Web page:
10-gauge/3-wire/30-amp/120-volt-AC ora 6-gauge/4-wire/50-amp/240-volt-AC version. Most
utilize hard service cords, classified under National Electric Code (NEC) article 400 as
type STW or SOW, utilizing a thermoplastic or thermoset (rubber) insulation/outer covering,
respectively. The rubber jacket (SOW) offers the best flexibility, and the thermoplastic
has superior abrasion and ultraviolet (UV) resistance and longevity. Companies such as TDI
Products use an SEOW thermoplastic elastomer cord that offers the best of both worlds.
Cords also carry a temperature rating of 60 to 105 C. The higher the rating, the better the
resistance of the insulation to withstand conductor heat. Manufacturers generally subject
their reel assemblies to what is known as a “high pot” (potential) test. The reel is
subjected to 900 volts or more to insure the dielectric(insulation) strength of the
assembly. Problems with nicked insulation, faulty assembly, cracked insulators, etc. will
often show up during this test. The higher the test voltage and duration, the better. This
test can provide the motorhome owner some assurance that during normal 120- or 240-volt
operation, everything will go smoothly. Another critical feature is that the retractable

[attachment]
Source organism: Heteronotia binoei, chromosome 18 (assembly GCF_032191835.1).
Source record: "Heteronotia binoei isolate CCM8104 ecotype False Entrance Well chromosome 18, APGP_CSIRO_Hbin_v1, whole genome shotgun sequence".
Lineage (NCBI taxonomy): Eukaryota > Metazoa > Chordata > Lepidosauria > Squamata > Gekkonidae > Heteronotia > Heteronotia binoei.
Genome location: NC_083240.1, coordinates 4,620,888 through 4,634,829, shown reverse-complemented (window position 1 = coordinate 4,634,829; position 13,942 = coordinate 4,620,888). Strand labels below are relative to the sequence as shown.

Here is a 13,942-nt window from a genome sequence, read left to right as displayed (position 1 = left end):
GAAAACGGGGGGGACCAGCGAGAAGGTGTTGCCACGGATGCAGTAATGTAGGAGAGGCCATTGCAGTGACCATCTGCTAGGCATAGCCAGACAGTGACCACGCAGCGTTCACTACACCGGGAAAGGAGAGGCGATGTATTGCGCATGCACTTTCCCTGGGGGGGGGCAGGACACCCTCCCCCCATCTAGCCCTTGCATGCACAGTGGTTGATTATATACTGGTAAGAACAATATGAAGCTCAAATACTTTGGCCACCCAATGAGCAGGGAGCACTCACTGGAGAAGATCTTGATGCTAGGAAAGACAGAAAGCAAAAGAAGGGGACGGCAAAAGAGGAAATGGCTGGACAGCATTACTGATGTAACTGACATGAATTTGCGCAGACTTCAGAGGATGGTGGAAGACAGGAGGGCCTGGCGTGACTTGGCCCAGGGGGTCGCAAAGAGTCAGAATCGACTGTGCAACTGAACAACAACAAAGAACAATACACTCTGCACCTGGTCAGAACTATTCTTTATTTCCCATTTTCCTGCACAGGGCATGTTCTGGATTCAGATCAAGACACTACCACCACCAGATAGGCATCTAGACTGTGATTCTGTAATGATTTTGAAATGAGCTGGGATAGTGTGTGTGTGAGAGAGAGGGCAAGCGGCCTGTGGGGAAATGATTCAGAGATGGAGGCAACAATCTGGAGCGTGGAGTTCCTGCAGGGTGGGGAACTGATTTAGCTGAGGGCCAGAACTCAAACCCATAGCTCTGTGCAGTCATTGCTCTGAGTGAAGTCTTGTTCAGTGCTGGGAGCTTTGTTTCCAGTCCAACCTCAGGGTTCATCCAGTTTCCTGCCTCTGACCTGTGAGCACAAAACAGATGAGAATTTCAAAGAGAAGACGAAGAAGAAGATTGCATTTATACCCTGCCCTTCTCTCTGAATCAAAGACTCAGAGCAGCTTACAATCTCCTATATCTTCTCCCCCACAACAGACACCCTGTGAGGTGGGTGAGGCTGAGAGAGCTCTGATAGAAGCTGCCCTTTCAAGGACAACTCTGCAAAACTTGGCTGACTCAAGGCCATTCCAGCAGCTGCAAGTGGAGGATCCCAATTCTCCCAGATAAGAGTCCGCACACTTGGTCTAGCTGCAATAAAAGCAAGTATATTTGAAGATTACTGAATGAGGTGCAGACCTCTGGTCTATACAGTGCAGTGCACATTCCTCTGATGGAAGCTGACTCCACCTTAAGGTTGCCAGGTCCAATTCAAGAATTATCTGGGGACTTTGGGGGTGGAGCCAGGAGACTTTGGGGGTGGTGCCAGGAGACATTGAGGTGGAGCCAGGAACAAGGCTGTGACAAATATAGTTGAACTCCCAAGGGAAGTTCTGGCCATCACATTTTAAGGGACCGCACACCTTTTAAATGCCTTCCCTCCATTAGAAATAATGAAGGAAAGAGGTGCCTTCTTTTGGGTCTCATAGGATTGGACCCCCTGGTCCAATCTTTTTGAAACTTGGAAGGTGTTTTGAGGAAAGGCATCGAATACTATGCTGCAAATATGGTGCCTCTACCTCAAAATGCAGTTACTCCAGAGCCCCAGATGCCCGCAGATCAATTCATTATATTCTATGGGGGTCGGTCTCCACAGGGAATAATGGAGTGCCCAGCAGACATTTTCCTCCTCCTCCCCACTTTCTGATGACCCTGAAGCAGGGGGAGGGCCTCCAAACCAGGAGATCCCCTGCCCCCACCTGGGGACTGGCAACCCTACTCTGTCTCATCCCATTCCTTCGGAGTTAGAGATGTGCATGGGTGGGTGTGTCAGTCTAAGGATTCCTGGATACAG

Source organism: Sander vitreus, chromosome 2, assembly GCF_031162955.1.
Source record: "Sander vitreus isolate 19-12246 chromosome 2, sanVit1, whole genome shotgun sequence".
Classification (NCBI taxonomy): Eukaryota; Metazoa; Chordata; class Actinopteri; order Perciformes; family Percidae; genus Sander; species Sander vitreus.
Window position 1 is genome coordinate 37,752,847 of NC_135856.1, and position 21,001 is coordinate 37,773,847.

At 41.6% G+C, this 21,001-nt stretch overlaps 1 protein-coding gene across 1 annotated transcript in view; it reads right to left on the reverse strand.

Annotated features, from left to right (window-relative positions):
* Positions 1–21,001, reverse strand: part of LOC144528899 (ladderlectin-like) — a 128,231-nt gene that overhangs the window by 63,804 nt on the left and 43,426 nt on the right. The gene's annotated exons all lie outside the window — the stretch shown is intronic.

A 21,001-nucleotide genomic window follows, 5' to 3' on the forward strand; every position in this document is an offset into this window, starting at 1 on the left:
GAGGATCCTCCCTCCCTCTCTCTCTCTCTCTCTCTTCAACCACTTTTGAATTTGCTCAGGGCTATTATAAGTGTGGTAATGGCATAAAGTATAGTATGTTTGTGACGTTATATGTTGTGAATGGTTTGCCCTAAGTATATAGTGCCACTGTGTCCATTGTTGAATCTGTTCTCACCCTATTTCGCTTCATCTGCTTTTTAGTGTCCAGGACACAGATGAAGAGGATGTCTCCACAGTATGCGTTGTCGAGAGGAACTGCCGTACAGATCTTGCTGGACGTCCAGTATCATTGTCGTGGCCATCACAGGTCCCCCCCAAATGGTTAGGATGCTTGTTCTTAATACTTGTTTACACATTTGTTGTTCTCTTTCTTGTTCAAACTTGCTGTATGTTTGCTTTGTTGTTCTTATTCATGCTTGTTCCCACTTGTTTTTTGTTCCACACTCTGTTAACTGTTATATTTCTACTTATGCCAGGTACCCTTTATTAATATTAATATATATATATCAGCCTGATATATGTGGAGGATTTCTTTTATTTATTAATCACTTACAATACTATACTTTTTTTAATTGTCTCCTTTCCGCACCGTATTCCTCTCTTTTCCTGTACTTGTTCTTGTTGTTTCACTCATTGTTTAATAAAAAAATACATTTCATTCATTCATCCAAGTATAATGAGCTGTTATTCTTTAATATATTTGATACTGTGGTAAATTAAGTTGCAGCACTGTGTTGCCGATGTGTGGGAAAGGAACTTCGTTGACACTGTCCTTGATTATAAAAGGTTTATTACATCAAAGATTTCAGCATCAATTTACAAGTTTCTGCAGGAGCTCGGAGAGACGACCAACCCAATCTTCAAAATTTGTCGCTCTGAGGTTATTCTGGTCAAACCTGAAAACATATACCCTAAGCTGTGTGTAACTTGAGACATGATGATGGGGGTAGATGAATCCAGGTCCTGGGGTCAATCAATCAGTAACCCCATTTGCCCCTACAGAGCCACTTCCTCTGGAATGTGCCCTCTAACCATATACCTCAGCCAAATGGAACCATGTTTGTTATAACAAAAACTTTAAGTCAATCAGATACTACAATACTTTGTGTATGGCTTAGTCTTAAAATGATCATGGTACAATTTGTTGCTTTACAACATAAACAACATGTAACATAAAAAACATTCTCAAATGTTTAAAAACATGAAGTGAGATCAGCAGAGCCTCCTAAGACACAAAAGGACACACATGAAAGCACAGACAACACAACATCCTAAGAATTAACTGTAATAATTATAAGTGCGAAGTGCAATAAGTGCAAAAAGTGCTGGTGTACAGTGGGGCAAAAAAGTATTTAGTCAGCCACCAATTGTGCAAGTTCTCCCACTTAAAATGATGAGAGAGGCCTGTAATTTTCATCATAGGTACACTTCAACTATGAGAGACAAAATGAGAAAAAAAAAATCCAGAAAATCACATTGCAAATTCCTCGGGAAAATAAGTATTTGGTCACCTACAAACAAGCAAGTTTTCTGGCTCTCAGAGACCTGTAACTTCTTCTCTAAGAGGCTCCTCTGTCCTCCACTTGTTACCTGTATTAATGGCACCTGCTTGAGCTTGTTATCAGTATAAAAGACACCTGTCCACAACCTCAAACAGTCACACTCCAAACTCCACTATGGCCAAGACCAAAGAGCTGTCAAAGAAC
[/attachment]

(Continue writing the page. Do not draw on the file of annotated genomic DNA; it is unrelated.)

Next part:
cord assembly is tested and listed by a third party, typically Underwriters Laboratory
(UL). The UL label is the consumer’s assurance that the entire assembly has been tested and
found to conform to industry safety and construction standards (UL 355) and that the
manufacturer is periodically visited by an inspector to ensure the quality and construction
of the final product is consistently maintained. If you normally install a surge suppressor
or an auto-transformer (to boost/cut the low/high voltage) on your campsite’s power outlet
to deal with electrical problems often present at some campgrounds, consider moving those
devices inside your motorhome while you are installing your retractable power cord. With
these devices installed downstream, you still will be protecting all your critical
electrical devices without the installation/ removal/storage hassles each time you make or
break camp. In the spring-loaded or powered reel-mounted version of power cords, one or